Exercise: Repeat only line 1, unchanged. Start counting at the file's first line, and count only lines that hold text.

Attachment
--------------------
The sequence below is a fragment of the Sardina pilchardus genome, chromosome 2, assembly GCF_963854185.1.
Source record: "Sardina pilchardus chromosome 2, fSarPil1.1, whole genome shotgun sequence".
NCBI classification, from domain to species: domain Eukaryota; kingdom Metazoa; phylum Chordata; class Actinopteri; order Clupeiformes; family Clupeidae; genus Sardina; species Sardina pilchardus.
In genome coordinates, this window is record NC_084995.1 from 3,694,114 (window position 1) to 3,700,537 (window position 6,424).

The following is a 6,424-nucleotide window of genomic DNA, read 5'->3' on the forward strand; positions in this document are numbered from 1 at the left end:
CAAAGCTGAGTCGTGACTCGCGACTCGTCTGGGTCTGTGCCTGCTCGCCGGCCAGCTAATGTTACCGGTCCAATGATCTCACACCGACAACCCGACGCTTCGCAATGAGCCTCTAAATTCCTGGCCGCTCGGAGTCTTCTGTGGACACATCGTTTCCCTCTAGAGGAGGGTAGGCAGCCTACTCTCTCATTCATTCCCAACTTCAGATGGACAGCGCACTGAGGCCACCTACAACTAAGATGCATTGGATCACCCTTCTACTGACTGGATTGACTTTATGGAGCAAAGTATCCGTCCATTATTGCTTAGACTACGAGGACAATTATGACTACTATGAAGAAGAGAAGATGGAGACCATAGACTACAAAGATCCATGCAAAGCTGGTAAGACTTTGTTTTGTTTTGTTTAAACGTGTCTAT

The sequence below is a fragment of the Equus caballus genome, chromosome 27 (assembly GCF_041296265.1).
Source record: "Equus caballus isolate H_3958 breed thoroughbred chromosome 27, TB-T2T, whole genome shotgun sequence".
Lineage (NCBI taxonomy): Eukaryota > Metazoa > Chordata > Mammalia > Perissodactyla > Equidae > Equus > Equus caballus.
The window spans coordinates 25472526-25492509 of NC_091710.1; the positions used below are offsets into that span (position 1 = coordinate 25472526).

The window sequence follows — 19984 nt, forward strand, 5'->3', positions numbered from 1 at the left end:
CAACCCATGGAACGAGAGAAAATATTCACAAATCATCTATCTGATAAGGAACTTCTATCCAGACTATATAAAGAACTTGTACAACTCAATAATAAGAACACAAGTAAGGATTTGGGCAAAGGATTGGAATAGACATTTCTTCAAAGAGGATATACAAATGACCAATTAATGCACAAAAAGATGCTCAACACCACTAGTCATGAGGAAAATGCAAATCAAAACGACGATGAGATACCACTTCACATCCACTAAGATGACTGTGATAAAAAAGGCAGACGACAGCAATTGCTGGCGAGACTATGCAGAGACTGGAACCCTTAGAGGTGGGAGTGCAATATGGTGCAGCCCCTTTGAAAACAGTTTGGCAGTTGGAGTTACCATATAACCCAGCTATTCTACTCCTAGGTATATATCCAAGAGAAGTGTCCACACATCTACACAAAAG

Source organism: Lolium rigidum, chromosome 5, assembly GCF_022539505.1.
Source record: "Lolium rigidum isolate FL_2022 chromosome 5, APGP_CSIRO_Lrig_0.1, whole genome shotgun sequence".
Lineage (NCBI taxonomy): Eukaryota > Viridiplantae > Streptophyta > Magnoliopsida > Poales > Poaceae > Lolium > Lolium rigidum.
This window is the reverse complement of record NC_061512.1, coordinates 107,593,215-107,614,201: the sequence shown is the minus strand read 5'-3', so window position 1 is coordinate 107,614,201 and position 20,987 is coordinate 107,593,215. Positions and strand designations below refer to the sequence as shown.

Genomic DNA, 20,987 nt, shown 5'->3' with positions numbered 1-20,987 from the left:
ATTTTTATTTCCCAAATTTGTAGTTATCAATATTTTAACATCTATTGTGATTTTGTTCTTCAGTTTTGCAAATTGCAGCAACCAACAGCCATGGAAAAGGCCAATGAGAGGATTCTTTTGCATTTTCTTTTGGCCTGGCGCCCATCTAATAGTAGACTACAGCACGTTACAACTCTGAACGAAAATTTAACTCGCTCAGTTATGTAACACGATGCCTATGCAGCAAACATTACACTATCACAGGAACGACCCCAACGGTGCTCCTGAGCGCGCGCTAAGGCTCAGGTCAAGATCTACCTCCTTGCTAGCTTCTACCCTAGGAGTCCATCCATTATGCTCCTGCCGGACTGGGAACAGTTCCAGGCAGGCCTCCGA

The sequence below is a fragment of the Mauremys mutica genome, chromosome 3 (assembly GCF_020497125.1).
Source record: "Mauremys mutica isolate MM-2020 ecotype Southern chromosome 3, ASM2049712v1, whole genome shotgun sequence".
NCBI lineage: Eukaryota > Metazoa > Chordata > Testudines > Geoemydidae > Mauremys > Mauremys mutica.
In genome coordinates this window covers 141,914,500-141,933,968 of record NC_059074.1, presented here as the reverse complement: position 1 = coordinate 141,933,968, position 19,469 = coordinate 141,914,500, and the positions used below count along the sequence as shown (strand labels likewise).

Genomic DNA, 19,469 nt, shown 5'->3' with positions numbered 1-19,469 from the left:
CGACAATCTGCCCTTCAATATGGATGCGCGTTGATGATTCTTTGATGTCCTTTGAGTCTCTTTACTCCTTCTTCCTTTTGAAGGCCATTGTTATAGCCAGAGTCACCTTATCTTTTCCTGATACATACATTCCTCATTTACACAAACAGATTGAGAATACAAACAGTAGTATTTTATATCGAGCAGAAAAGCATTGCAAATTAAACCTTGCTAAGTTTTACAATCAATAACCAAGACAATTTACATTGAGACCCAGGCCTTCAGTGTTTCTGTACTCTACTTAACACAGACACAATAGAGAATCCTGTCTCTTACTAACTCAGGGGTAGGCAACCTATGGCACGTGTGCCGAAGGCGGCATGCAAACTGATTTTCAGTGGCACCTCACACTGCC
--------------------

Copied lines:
The sequence below is a fragment of the Sardina pilchardus genome, chromosome 2, assembly GCF_963854185.1.